3. Speed and agility are factors
If your content marketing efforts are agile enough to touch audiences in a timely manner, you’ll be top-of-mind for prospects vs. slow moving competitors who have complex approval processes. Again and again, the web rewards nimble companies far more than those who are restricted or micromanaged.
4. Personality is essential
We connect deepest with content that has a voice and personality behind it. No one enjoys reading the language on a corporate website. It’s cold and impersonal and in reality does not connect with audiences, it merely conveys information. Personality and emotion are lacking in most corporate and business communications, and this has carried over into the content marketing efforts of many. But, infusing these elements within your content marketing strategy can be a powerful way to not just speak to prospects but connect with them.
5. Content should forge connections
Your content marketing can also accomplish another valuable goal: building connections and relationships. This has both social and SEO returns. Connections can help build inbound links, increase shares in social channels and ultimately help your content gain visibility. Incorporation of these connections should be worked into the content artfully and naturally. Readers may not even realize what is happening, but those you are trying to forge connections with will.
6. Worry less about perfection, more about tone
Be less concerned with being perfect and more concerned with being earnest, thoughtful and genuine. Perfection is severely overrated and minor flaws are forgivable, while the wrong tone can be as detrimental as causing online reputation management issues.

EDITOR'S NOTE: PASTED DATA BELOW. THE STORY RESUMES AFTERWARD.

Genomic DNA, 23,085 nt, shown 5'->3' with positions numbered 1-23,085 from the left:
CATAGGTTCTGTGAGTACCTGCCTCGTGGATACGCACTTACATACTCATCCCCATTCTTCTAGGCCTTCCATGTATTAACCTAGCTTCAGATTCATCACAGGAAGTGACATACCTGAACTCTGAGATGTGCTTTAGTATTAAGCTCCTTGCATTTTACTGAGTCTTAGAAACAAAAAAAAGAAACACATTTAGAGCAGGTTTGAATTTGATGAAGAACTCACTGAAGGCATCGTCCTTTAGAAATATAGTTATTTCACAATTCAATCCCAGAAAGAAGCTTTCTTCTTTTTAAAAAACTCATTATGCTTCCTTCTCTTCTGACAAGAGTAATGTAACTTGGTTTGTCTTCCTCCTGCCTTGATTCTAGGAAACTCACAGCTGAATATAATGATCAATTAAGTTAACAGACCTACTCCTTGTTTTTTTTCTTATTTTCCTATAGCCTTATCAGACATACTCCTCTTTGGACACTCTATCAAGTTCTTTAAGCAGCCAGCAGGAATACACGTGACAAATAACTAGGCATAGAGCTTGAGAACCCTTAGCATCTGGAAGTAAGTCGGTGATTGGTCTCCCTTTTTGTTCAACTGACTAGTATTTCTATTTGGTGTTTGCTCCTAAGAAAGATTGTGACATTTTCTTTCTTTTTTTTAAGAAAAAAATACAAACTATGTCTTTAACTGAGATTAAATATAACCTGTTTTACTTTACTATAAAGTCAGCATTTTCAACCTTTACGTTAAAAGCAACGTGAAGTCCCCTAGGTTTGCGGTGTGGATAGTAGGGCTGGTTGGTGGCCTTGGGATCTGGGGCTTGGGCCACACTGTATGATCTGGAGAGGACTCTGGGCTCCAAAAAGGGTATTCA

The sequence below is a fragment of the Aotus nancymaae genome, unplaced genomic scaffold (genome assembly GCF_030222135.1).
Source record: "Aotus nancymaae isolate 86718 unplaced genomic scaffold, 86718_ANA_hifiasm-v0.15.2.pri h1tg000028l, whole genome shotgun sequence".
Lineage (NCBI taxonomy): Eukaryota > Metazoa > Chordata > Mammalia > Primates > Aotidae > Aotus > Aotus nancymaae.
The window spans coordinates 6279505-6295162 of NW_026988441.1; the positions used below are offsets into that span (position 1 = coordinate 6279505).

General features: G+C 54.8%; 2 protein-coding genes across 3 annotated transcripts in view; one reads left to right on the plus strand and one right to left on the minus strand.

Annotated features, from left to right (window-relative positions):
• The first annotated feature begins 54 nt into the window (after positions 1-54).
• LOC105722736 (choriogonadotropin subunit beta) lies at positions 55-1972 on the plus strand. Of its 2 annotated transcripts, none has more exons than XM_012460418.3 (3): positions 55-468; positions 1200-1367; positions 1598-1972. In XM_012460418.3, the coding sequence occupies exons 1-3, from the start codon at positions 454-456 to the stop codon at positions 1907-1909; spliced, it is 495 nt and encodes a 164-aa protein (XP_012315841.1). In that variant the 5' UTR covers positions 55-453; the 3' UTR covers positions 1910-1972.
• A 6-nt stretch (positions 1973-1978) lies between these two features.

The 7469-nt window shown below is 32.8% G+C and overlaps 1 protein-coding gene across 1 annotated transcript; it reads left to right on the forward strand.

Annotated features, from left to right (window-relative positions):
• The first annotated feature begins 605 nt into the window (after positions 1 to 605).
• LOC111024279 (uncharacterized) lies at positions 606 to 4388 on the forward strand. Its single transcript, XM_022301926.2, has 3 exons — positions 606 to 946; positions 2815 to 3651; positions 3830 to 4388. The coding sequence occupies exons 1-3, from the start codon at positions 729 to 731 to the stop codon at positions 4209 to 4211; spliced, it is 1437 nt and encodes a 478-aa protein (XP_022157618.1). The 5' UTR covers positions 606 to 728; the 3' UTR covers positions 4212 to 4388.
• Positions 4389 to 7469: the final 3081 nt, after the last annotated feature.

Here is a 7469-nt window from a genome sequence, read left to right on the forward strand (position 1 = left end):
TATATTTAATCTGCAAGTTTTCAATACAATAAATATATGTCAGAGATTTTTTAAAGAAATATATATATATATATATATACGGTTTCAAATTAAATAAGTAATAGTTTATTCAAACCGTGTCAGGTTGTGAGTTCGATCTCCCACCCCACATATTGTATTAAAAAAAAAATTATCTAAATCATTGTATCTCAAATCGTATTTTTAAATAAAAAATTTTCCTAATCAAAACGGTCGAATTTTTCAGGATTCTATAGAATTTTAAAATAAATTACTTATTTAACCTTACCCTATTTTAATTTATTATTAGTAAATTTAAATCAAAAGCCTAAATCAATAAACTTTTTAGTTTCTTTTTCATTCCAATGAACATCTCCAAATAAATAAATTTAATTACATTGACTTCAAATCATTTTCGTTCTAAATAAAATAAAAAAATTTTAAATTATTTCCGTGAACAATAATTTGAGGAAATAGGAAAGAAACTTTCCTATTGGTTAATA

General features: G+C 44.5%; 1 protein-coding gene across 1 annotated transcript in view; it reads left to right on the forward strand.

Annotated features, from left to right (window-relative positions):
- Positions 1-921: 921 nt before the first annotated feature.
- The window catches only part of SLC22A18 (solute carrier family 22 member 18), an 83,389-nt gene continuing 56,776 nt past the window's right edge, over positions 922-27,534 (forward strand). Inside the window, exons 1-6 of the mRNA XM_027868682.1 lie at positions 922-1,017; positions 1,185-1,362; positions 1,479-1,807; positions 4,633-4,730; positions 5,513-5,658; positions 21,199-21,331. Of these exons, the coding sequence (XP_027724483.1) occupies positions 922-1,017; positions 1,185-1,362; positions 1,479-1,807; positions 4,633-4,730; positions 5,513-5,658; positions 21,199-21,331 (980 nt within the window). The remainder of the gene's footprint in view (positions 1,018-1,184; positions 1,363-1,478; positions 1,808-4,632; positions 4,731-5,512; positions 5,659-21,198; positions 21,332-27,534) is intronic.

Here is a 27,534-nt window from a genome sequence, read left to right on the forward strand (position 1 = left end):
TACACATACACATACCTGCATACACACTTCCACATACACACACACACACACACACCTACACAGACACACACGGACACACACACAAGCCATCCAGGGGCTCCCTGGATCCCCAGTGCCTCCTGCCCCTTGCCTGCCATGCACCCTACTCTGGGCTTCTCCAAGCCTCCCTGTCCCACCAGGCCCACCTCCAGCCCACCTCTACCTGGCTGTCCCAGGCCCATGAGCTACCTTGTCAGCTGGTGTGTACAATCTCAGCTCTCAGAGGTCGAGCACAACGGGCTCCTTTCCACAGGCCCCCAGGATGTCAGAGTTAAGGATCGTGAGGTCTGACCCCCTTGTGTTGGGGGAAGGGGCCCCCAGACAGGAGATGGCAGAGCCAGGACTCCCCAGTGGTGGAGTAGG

7. Make content scan-able (and attractive)
Make no mistake, your prospects are busy. To treat them as if anything else were true is disrespecting their time. By making your content scan-able, you increase the propensity they will not just scan that content, but if the parts that catch their eye during the scan are worthwhile they will go back to read it. Use headlines, bold text, get creative with your formatting, get designers involved – do whatever it takes to make content attractive and scan-able.
8. Draft sticky headlines
Follow basic headline writing tips and work to create headlines that entice potential visitors to your content in the first place. Without strong headlines, your blog post will get skipped over in a cluttered RSS reader or inbox, your white paper or PDF won’t get passed along and you’ll never penetrate social news sites.
9. Consistency and quality
As we’ve noted here before, every company is now in essence a media company. The quality of your content is how prospects will imagine your service or product to be, and the consistency you produce that content is a signal to how dedicated you are. Both are required.
10. Realize promotion can’t help bad content
It’s tempting to try to put a band-aid on bad content with things like advertising or push promotions. But if you have to advertise your content, in a sense you’ve already failed. Content marketing should be an organic process, and by advertising your content you’re admitting failure of creating something worth sharing. Push promotion on the social web is similar to this – you’re ultimately going to have to face the fact that your content isn’t working on its own to naturally connect with people. Now, that’s not to say you can’t help good content travel (this is one of the 16 rules of social media optimization) but by trying to force bad content to spread you’re wasting resources.
As many readers here are engaged in content marketing on a daily basis, we’d love to hear your thoughts. What content marketing tips have you found most helpful?